Music: like drugs for your brain?

Lately, as I have said, I have been enjoying a lot of Swing Music to help me get through the shorter, sometimes gloomy days of winter.  Hence, I have been spending a lot of time with this guy…


For the uninitiated this is Benny Goodman, and he is the “King of Swing!”  😉

This winter I have discovered that the music he and others from his era have produced helps me to feel invigorated.  When I need to get things done, then I set my Pandora service to the “Benny Goodman” station I have created and let it play in the background.   Soon I will  find my toes tapping, and I’m out of my chair getting things done about the house.

I thought perhaps it was my imagination, this feeling I get from listening to Swing Music, but then I found this little video this morning.

I was stunned!  I had no idea that music could so profoundly effect the brain, and further, that it could be addictive!

Not so long ago, I read an article about a man named Henry who had lived in a nursing home for about ten years.  He had become totally unresponsive to the world around him.  However, when a caregiver started playing his favorite music for him he became lucid and began to interact with those around him.   It was amazing to see him perk up, and the effects of the music lasted for some time afterwards!

You may see Henry’s video here, and I highly recommend that you do, because it is so surprising and uplifting!

You may also read more about music stimulation research HERE.

As well, according to Elena Mannes, in her book The Scientific Power of Music: Pioneering Discoveries in the New Science of Song, it seems we all have a proclivity for melody and rhythm.  It also seems that on hearing music we like, our brain wants more!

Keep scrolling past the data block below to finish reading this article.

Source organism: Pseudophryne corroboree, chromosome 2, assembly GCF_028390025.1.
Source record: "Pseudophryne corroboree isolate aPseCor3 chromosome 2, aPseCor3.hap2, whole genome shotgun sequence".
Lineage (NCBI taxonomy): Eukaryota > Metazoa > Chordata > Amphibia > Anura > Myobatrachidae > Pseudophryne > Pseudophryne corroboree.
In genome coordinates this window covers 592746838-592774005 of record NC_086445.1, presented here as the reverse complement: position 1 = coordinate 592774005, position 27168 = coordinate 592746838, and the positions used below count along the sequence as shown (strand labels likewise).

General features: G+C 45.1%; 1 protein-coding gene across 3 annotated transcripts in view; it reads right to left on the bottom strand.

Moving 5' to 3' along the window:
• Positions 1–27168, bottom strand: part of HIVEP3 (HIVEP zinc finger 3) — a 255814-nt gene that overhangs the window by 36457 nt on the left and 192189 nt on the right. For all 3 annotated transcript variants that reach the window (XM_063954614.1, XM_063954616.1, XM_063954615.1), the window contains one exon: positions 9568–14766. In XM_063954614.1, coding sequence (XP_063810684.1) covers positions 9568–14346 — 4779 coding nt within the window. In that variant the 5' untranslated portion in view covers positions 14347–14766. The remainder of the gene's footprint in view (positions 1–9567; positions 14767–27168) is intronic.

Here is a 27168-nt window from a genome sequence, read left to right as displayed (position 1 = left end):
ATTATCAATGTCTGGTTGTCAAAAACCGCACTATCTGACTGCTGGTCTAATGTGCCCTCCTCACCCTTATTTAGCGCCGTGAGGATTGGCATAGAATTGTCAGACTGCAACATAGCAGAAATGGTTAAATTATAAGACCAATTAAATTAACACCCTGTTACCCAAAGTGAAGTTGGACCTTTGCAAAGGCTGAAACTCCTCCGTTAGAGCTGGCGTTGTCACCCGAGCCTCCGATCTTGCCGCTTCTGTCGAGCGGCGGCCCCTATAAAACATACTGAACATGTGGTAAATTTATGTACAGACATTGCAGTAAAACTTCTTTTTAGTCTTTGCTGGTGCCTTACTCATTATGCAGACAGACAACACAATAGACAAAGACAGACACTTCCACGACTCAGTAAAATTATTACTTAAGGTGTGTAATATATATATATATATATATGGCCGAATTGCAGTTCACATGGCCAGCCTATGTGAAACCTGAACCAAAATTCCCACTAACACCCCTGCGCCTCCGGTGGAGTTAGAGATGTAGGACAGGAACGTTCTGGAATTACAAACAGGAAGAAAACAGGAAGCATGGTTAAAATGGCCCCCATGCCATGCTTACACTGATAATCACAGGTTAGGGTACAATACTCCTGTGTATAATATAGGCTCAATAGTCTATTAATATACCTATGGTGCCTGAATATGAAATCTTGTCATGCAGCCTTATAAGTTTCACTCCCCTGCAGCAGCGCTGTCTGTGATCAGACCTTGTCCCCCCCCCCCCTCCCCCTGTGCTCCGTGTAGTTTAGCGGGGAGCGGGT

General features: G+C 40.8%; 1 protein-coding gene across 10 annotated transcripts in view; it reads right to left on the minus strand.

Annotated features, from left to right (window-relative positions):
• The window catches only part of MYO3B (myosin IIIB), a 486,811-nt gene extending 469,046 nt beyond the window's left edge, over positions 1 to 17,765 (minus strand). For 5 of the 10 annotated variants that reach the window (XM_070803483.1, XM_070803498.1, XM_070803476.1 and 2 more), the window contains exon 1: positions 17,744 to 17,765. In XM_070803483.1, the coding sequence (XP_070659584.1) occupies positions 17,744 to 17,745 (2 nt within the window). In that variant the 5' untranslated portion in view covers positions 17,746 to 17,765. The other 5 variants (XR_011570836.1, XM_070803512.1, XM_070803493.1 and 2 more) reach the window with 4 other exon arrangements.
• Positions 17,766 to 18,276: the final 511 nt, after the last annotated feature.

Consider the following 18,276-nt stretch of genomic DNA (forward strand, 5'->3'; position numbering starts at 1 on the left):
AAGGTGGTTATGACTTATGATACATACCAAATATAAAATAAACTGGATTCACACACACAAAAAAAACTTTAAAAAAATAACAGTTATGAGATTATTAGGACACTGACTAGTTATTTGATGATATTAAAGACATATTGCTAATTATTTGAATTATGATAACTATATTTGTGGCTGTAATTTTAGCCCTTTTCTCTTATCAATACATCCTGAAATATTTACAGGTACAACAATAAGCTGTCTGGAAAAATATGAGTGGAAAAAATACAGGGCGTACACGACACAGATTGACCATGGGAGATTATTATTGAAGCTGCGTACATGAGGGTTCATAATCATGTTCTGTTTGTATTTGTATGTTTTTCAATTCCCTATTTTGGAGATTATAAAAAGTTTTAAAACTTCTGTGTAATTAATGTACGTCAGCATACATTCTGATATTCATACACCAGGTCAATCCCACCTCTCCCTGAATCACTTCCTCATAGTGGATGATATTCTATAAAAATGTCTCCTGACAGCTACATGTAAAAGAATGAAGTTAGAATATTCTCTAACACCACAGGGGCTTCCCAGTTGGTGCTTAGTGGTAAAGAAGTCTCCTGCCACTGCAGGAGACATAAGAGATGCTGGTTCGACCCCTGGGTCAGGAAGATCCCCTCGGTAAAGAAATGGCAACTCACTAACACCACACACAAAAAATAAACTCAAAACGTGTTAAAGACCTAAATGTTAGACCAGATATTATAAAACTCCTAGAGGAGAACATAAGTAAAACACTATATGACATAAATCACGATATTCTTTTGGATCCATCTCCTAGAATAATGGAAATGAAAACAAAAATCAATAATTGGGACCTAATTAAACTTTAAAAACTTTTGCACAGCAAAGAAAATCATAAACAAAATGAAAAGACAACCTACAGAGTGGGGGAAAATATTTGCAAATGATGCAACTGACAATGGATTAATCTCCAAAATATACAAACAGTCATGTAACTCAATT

To paraphrase the above studies:

Just listening to music causes our brain release dopamine, which stimulates our neurons, and thus produces a feeling of well-being, and because our brain likes it when we feel good it therefore makes us want more.  This is what happens when you use cocaine, by the way, though music’s dopamine production is not so intense.  Nevertheless, your brain is set up to take in the sounds of music and reward your neurons with pleasure induced by the natural chemical dopamine.

I will be looking for Elena Mannes book in the library.  I noted in the preview on Amazon, that she has done extensive research on the subject and has an extensive bibliography to show for it.  Her work is in parts quite technical, but I believe it will be an interesting read.

Does music have an effect you?

Disclaimer:  I have no affiliation with,  nor do I receive any monetary benefits from Amazon, Pandora Music, or the author Elena Mannes.   I just happen to enjoy and appreciate them!

NOTE:  The Daily Post posed the topic “Musical” on 1/26/13 and I had recently written this on the 21st.  I hope this is not cheating to link it to the topic!  If it is, then I am sure someone in the crowd will soundly tell me off!  😉